Maybe Canada. (Photo: Contributed)

In Notes From Left of the Dial this week, Nooga.com spends time with new music from Maybe Canada, Cajsa Siik, Wild Skies and Bat House. What have you been listening to this week?

Maybe Canada, "Ruined Hearts"
The work of Swedish singer-songwriter Magnus Hansson (AKA Maybe Canada) feels drawn from the scenic landscapes that litter his hometown of Gothenburg. Through a collection of impressionistic influences—namely traditional folk and country, with an echo of modern pop—he fashions spacious and gossamer filaments of sound attuned to specific emotions and events. His ability to effortlessly evoke acres of deep-seated affection is a testament to how well he understands the interconnected associations inherent to these particular sounds.

On his new song, "Ruined Hearts," Hansson paints a gorgeously pastoral landscape with hushed acoustic rhythms and a shuffling percussive framework. Drawing comparisons to Ryan Adams and Cass McCombs, his sound is a wonderful amalgam of inspirations tied to a casual country gait. His voice is a languid liquid constant, with a striking and measured cadence that plays off these sounds with a practiced ease. "Ruined Hearts" is an unabashedly emotional series of experiences that explores our connections with the people who filter through our lives.

Cajsa Siik, "Talk to Trees"
The movements and motivations behind Swedish artist Cajsa Siik's graceful and intense music are intrinsically tied to the looping melodies that find weight within her voice. She forms spherical synth pop constellations and proceeds to thread a woodsy, singer-songwriter narrative through this artificial environment. The resulting mass of noise and pop-minded elasticity conveys a wealth of influence and intent without sacrificing Siik's singular wit and identity. And she'll continue to work through these sounds when her new record, "Domino," comes out in April.

On her latest single, "Talk to Trees," Siik fuses an inimitable blend of folk and pop muses to create a truly otherworldly collection of sounds. According to her, the song explores "madness, brawls, truth and illusion"; and within its relatively brief existence, it perfectly expands upon these complex ideas. Her voice positions itself gently inside your head, a ghostly thing that calls out to you from the dark, drawing you closer to both the light and the darkness. Anchored by a sparkling pop intuition wrapped up in a folksy atmosphere, the track reveals the ethereal divide that exists between these sounds.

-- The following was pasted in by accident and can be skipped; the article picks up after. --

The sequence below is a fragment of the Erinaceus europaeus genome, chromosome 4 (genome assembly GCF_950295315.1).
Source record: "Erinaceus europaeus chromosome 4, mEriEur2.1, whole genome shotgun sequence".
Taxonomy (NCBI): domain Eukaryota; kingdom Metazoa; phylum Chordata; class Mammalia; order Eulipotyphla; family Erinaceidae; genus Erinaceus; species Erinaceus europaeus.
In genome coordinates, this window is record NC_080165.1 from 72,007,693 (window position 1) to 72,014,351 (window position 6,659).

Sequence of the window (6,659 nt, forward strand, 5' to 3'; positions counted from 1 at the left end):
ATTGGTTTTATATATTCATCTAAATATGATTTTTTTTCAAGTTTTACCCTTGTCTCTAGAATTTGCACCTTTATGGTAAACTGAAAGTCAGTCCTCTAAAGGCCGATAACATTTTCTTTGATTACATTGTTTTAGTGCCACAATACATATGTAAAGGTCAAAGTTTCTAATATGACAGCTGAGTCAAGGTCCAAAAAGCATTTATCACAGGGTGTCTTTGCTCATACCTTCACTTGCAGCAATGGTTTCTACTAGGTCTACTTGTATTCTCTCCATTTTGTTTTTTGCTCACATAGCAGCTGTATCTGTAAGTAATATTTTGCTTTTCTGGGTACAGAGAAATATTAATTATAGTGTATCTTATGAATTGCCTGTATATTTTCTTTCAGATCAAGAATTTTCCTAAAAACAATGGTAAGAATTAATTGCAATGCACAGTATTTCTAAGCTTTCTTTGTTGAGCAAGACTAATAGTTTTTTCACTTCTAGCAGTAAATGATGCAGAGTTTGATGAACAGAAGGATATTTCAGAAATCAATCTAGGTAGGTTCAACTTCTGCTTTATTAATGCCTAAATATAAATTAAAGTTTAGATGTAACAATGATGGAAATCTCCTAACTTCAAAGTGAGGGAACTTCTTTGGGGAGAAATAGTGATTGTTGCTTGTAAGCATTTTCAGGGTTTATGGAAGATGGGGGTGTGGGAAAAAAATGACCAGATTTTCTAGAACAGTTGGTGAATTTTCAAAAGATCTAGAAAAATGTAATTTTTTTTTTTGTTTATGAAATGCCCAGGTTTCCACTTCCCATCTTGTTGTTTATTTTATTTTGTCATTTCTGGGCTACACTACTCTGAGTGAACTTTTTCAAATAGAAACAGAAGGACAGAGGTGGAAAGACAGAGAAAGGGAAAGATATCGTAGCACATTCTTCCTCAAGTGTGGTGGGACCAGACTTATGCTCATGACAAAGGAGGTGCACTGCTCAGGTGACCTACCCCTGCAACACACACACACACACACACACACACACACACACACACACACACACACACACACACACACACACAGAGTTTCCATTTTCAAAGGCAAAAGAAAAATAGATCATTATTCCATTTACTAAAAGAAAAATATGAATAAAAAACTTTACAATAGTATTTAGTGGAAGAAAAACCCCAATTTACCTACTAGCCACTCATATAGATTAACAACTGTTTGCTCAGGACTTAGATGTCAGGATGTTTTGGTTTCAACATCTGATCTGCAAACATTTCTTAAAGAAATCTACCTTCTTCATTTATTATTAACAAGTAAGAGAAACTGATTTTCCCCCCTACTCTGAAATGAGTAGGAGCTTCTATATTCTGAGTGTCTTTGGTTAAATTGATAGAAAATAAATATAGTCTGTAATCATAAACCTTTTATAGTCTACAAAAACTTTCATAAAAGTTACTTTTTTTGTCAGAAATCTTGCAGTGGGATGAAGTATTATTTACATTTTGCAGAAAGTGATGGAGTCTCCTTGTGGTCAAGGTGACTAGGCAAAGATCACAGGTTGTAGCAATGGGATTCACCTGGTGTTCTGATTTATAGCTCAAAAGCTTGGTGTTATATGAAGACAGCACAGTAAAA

Wild Skies, "Fumes & Faith"
Collaboration is at the heart of music—whether it's the meeting of minds within a band or the collusion of influences outside a formal group setting. For Chicago band Wild Skies, this amalgamated sound is the result of individuals with drastically different backgrounds and musical lineages. Bringing together an opera singer, a jazz musician, a prog rock guitarist and a Bob Dylan cover band drummer, Wild Skies is the result of a brash barrage of inspirations—yet, with all these contrasting tendencies, the band never feels like anything less than a completely singular purveyor of graceful and bombastic folk rhythms and melodies.

On their recent single, "Fumes & Faith," the band wanders through a pristine Americana landscape where the scars of past loves mingle with the hopes of the future. Guitars shimmer in the shadows while voices are raised together and thrown out against the world. Persuasive in its simplicity of earnest emotion, the song transcends its own folk rock history to approach a more communal awareness. There's a freeing sense of momentum that allows the song to leave the confines of its earthly origins and drift upward toward the lower atmosphere, to a place where the distillation of all these sounds and experiences results in a pure folk euphoria that washes over you in dramatic tidal motions.

Bat House, "Yarn"
The calculated noise of Boston math rock/psych outfit Bat House is built from an expansive and intricate web of influences and experiences. It's steeped in exponential rhythmic equations and extended guitar-driven sounds. Composed of singer-bassist Emmet Hayes, drummer Nicole Pompei, guitarist Alexandra Juleen and guitarist Shane Blank, the band draws inspiration from the works of bands like Unknown Mortal Orchestra and Tame Impala but places their own distinct imprint on these complicated and multijointed rock revelations. The band is gearing up for the release of their forthcoming self-titled record, due out April 14.

With "Yarn," the band's latest song from their upcoming release, they twist their psych and algebraic melodies into a dense latticework of sound and intent. Guitars splinter and crawl across the studio floor, looking for ways to put themselves back together. Voices collide, rebound and reassemble in complex structures—it's not simple, but the band still makes it absolutely relatable. Drawn by the inherent gravity of its arrangements, you can't help but become hopelessly lost in its orbit. With "Yarn" as a measure of the new record's spirit and tenacity, it appears that April 14 can't get here soon enough.

Joshua Pickard covers local and national music, film and other aspects of pop culture. You can contact him on Facebook, Twitter or by email. The opinions expressed in this column belong solely to the author, not Nooga.com or its employees.